Bobby “Boris” Pickett

Robert George Pickett (February 11, 1938 – April 25, 2007), known by the pen name Bobby “Boris” Pickett, was an American singer, songwriter, actor and comedian known for co-writing and performing the 1962 hit novelty song “Monster Mash.”

“Monster Mash” is a 1962 novelty song and the best-known song by Bobby “Boris” Pickett. The song was released as a single on Gary S. Paxton’s Garpax Records label in August 1962 along with a full-length LP called The Original Monster Mash, which contained several other monster-themed tunes. The “Monster Mash” single was #1 on the Billboard Hot 100 chart on October 20–27 of that year, just before Halloween. It has been a perennial holiday favorite ever since.

Divinyls

Divinyls were an Australian rock band that was formed in Sydney in 1980. The band primarily consisted of vocalist Chrissy Amphlett and guitarist Mark McEntee. Amphlett garnered widespread attention for performing on stage in a school uniform and fishnet stockings, and often used an illuminated neon tube as a prop for displaying aggression towards both band members and the audience. Originally a five-piece, the band underwent numerous line-up changes, with Amphlett and McEntee remaining as core members, before its dissolution in 1996.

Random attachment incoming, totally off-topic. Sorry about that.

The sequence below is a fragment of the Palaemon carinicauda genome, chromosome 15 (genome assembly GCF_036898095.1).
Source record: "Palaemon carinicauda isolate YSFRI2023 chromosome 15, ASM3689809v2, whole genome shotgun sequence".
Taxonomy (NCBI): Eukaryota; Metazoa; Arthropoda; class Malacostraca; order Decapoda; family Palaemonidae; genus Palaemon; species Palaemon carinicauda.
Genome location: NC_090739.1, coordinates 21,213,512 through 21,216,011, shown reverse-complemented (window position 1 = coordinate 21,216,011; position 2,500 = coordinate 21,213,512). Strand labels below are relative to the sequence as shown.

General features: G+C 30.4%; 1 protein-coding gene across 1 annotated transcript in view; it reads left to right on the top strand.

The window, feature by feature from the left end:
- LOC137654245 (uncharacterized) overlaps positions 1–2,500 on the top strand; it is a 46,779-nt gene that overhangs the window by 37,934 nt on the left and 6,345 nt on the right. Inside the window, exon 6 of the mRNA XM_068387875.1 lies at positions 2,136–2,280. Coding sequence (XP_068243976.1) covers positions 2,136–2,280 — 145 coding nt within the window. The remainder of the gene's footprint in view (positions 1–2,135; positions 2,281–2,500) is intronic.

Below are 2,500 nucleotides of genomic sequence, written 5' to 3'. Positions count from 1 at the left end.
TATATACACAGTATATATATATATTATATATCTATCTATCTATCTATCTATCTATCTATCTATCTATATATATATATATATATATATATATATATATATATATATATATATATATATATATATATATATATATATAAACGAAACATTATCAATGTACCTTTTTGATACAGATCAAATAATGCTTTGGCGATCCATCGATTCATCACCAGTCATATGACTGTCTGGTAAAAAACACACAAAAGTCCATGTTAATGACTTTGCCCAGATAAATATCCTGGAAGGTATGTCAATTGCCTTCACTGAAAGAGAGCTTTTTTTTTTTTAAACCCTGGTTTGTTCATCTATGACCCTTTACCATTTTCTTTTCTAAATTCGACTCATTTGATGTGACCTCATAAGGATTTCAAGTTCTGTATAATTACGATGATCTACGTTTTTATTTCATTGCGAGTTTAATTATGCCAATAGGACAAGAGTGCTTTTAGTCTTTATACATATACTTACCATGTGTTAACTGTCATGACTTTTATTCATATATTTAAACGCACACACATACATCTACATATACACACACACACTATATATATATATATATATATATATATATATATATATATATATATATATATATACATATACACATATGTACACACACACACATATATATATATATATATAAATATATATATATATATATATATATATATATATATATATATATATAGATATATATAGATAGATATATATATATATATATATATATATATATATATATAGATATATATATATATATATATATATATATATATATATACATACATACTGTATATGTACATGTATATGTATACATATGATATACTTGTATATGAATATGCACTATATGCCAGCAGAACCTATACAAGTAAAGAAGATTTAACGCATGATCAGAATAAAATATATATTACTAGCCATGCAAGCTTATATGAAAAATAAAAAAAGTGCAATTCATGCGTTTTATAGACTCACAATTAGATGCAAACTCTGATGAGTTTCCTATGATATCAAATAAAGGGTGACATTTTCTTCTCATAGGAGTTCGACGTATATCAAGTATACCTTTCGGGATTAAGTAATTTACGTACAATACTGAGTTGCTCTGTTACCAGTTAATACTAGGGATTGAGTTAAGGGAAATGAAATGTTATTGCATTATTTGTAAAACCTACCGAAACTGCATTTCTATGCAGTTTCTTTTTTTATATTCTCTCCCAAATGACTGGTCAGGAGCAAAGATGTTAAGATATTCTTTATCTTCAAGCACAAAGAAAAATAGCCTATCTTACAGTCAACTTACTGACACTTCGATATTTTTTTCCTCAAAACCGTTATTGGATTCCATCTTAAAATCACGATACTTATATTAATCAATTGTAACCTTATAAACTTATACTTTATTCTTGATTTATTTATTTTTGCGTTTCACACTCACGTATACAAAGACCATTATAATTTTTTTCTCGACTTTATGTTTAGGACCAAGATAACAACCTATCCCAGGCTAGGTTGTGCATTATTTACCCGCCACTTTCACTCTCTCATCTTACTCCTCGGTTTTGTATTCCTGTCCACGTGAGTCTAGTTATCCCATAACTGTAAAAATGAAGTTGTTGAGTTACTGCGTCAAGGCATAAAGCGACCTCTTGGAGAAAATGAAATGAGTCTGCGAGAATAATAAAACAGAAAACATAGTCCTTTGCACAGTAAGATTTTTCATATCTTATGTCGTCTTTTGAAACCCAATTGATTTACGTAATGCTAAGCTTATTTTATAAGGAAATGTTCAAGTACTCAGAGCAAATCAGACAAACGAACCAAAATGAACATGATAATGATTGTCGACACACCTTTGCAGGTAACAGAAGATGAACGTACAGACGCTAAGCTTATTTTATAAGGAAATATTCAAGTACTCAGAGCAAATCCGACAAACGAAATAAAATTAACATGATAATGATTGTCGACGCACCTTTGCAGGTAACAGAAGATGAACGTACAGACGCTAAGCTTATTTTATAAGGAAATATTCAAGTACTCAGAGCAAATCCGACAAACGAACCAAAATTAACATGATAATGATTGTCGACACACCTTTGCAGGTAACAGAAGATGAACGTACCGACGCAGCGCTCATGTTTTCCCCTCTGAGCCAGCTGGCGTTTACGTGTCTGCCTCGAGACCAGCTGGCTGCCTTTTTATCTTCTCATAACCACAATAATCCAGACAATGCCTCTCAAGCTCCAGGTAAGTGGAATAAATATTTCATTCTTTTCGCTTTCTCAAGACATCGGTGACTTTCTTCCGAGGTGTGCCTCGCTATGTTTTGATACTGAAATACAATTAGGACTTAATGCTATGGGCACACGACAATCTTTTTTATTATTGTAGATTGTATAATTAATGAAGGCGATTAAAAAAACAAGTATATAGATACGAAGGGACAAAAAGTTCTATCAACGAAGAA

“I Touch Myself” is a song written and recorded by the Australian rock band Divinyls. It was released in November 1990 as the lead single from their fifth album, diVINYLS, and is a paean to eroticism, orgasm and female masturbation.

The single achieved great success, reaching number four on the U.S Billboard Hot 100 on 18 May 1991; meanwhile in their native country, Australia, the single reached the number one position. The song was written by Divinyls band members Christina Amphlett and Mark McEntee and professional songwriters Tom Kelly and Billy Steinberg. It has since been covered by numerous artists.

Afroman

Joseph Edgar Foreman (born July 28, 1974), known professionally as Afroman, is an American rapper, singer, songwriter, and multi-instrumentalist. He is known for his song “Because I Got High”, which was released in 2001 and featured on his album The Good Times. Afroman was nominated for a Grammy award in 2002.